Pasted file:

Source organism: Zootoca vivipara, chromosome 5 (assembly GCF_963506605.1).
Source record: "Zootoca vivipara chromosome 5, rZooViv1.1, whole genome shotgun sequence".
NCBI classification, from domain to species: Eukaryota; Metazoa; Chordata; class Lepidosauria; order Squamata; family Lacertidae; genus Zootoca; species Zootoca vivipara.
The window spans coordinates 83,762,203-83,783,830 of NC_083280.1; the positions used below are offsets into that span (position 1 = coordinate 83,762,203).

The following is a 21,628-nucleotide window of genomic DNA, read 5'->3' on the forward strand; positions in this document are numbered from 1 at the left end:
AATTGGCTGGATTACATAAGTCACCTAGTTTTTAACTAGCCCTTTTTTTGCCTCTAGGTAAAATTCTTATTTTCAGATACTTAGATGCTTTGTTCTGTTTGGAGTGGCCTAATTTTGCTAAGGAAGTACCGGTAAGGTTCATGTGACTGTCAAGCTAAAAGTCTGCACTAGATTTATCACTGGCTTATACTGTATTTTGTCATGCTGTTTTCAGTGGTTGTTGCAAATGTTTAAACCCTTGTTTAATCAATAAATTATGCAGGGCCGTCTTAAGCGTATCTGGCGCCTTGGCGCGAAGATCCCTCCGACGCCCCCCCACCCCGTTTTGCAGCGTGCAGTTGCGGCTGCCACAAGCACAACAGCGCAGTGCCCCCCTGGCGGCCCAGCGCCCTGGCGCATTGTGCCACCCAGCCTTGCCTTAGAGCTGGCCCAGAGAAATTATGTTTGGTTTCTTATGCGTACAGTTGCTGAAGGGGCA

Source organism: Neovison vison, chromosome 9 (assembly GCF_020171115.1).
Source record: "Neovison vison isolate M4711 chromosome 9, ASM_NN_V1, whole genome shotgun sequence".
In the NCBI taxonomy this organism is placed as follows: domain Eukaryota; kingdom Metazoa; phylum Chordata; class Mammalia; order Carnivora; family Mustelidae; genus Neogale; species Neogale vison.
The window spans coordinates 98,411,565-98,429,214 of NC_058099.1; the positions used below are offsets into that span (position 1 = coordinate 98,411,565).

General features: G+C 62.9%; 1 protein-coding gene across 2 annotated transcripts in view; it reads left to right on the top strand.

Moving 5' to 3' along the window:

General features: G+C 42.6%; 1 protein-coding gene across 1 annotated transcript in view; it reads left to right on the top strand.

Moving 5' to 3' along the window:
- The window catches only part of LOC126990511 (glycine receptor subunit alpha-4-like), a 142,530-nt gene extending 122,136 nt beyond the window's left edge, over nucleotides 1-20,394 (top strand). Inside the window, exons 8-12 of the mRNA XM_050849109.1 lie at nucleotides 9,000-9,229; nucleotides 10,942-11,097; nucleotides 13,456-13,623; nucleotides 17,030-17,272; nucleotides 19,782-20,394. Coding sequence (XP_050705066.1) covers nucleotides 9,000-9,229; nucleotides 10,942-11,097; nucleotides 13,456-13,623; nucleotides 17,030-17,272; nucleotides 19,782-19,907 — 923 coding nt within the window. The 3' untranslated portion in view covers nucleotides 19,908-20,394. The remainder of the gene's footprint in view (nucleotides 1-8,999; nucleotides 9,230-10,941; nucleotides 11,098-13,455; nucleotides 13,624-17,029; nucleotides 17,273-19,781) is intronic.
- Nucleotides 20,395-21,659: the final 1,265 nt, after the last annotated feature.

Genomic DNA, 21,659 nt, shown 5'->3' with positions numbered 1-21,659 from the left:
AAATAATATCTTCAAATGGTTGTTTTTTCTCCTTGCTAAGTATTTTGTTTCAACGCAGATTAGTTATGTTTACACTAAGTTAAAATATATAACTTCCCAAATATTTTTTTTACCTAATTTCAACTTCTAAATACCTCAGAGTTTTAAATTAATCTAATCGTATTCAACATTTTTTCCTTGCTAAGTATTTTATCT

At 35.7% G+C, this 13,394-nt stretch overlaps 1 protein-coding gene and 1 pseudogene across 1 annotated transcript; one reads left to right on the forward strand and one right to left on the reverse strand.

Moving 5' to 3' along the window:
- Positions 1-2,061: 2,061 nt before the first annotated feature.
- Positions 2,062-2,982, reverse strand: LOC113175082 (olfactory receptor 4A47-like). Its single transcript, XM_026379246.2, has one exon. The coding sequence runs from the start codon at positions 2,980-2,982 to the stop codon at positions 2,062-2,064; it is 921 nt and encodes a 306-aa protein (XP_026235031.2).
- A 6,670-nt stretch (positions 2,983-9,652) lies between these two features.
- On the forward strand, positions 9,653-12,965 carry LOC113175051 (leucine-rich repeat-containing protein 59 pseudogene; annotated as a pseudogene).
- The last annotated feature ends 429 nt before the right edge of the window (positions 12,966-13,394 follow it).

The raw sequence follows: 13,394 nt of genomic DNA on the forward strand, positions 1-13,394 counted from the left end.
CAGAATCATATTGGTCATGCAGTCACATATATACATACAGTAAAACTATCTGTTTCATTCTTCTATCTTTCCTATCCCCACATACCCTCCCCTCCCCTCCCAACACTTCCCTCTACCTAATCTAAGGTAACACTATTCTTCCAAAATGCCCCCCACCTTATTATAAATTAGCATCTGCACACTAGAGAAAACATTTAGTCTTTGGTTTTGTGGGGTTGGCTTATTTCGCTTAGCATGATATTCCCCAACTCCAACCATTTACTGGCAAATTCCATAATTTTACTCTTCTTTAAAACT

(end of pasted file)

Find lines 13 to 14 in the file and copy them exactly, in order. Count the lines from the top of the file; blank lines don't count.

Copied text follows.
General features: G+C 42.6%; 1 protein-coding gene across 1 annotated transcript in view; it reads left to right on the top strand.

Moving 5' to 3' along the window: